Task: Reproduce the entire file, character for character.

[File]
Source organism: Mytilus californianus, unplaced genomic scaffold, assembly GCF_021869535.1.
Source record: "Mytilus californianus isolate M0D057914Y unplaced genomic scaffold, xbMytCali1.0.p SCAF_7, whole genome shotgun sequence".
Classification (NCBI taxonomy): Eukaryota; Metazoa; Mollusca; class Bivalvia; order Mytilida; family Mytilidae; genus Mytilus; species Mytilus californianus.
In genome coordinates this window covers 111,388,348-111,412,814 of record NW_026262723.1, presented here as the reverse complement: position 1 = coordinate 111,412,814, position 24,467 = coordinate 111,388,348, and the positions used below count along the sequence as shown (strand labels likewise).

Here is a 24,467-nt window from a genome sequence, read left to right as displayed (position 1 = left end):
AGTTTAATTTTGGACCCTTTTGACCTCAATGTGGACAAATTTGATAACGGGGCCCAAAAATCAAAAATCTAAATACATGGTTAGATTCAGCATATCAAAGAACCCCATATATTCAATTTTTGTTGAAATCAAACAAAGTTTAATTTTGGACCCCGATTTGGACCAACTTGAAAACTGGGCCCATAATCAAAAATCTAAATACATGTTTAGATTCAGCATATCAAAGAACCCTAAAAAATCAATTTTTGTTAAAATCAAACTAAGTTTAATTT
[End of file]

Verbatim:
Source organism: Mytilus californianus, unplaced genomic scaffold, assembly GCF_021869535.1.
Source record: "Mytilus californianus isolate M0D057914Y unplaced genomic scaffold, xbMytCali1.0.p SCAF_7, whole genome shotgun sequence".
Classification (NCBI taxonomy): Eukaryota; Metazoa; Mollusca; class Bivalvia; order Mytilida; family Mytilidae; genus Mytilus; species Mytilus californianus.
In genome coordinates this window covers 111,388,348-111,412,814 of record NW_026262723.1, presented here as the reverse complement: position 1 = coordinate 111,412,814, position 24,467 = coordinate 111,388,348, and the positions used below count along the sequence as shown (strand labels likewise).

Here is a 24,467-nt window from a genome sequence, read left to right as displayed (position 1 = left end):
AGTTTAATTTTGGACCCTTTTGACCTCAATGTGGACAAATTTGATAACGGGGCCCAAAAATCAAAAATCTAAATACATGGTTAGATTCAGCATATCAAAGAACCCCATATATTCAATTTTTGTTGAAATCAAACAAAGTTTAATTTTGGACCCCGATTTGGACCAACTTGAAAACTGGGCCCATAATCAAAAATCTAAATACATGTTTAGATTCAGCATATCAAAGAACCCTAAAAAATCAATTTTTGTTAAAATCAAACTAAGTTTAATTT